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Business and Markets

Zafgen’s Second Act

F. Scott Fitzgerald was a very good writer, but one of his most famous lines is about as wrong as it can be. It’s actually a cliché to point out the complete wrongheadedness of “There are no second acts in American lives”, such are the huge number of counterexamples. And that goes for biopharma, too.

I’ve written about Zafgen several times on the blog, but most recently to survey the wreckage left after the failure of their interesting epoxide-laden drug candidate, beloranib. The company originally set out to target methionine aminopeptidase 2 (MetAp2), but as they developed beloranib for Prader-Willi syndrome it turned out to be working through other mechanisms. They’ve clearly never lost sight of that original story, though, because (to the surprise of some observers) they’re back with another related compound (ZGN-1061) for the same target, this time in diabetic patients. It’s described as being in the fumagillin class, so it’s surely another epoxide-based compound (which is the mechanism by which it inhibits its target).

Here’s a piece by Adam Feuerstein detailing their comeback try. The company has spent a good amount of time and effort working out what went wrong with beloranib (safety problem due to fatal blood clots), and trying to make sure that ZGN-1061 doesn’t have that same profile. I have to give them a lot of credit for that, and a lot of credit for having been able to keep and round up enough resources to be able to do it at all. A wipeout like beloranib would have sunk many small companies, but here they are heading back into the clinic.

This clinical effort, though, is going to be more expensive than the last one. The benefits of going after an unusual population like Prader-Willi patients is that they are easy to identify and there is no medical treatment available. You will be the first to ever help them, and demonstrating that benefit should be a pretty straightforward proposition, clinically. Diabetes, on the other hand, is trickier. A MetAp2 inhibitor should lower circulating glucose levels (beloranib did), and there’s no doubt that that is of benefit in diabetic patients. But the tricky part is safety. FDA criteria in this area are quite stringent, and you have to do a lot of work to show that you’ve cleared the bar. What’s more, there’s a lot of competition – a whole list of drugs and a whole list of different mechanisms. It’s a crowded field with plenty of options, and making one’s way in it is going to be a lot harder (and a lot more costly) than it is in a rare disease.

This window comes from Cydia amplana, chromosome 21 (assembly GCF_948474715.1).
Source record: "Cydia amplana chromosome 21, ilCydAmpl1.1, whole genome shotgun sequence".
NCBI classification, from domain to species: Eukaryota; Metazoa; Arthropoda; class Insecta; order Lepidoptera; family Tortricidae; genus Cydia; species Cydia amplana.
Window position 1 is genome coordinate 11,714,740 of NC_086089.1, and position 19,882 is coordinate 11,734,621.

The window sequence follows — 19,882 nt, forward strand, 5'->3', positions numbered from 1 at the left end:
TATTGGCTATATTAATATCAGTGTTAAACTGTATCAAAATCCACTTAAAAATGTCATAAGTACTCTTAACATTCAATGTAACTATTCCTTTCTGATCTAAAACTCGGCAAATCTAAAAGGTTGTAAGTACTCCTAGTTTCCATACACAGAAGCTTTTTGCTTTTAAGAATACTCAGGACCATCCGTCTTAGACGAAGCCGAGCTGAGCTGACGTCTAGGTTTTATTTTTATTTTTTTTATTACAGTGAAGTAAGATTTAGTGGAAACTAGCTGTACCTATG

I feel sure that the way it was supposed to work was that beloranib was going to demonstrate its use in the Prader-Willi population, where it wouldn’t be so hard to demonstrate benefit and approval had much better chances. Then it (or a followup) could go for the larger diabetes market, using the rare disease revenue stream. This is a common strategy: get a foothold in the smaller, underserved patient population and then try to expand. But now Zafgen is going to have to do that the hard way, and I wish them the best of luck.

11 comments on “Zafgen’s Second Act”

  1. Morten G says:

    Very jealous of insects and their hemolymph trehalose. Seems like a much better solution than blood glucose.

  2. Wavefunction says:

    The Better than the Beatles problem.

  3. steve says:

    Weird choice. It’s going to be difficult for an injectable to compete with the large number of orally active anti-diabetes drugs out there. As an anti-angiogenic compound it might have been an easier road to go after an oncology indication. Diabetes meds face huge hurdles in safety after the Steve Nissen fiasco, where he claimed PPARgamma drugs (rosiglitazone and pioglitazone) had cardiovascular safety issues that later proved not to be the case. Now all diabetes drugs need very large and expensive cardiovascular outcome trials for approval. It will be a very high bar for Zafgen to meet; simply showing that the drug doesn’t cause blood clots won’t be enough. Oncology is much more straightforward as the patients are dying and safety is not as much of a paramount concern as diabetes, where patients will need to take the drug for years or even decades.

    1. Jane says:

      They might be able to get a foot in the door by focusing on refractory patients. Of course that adds to the efficacy hurdle. Refractory patients are refractory for a reason.

  4. KN says:

    Beloranib, not belonarib.

    1. Derek Lowe says:

      How true – just fixed it. Thanks!

    2. Mark Thorson says:

      I sometimes wonder if pharma companies create obfuscated generic names to promote their branded name. Look forward to Soothall [Thorson Pharmaceuticals brand, xyzqwxib].

      1. Hap says:

        But in the alien pain relief market, xyqwxib is a blockbuster. Win-win!

        1. Pennpenn says:

          Yeah, if you buy into Zarkon & Yipslarg’s hype machine…

      2. Diver Dude says:

        If you wonder about this, you’ve clearly never been in a product branding strategy meeting. Snake oil salesmen are saints in comparison ☺

  5. Adam Hallett says:

    There weren’t any patient deaths in the clinical trials for obesity. They made a big mistake choosing Prader-Willi for their big push.

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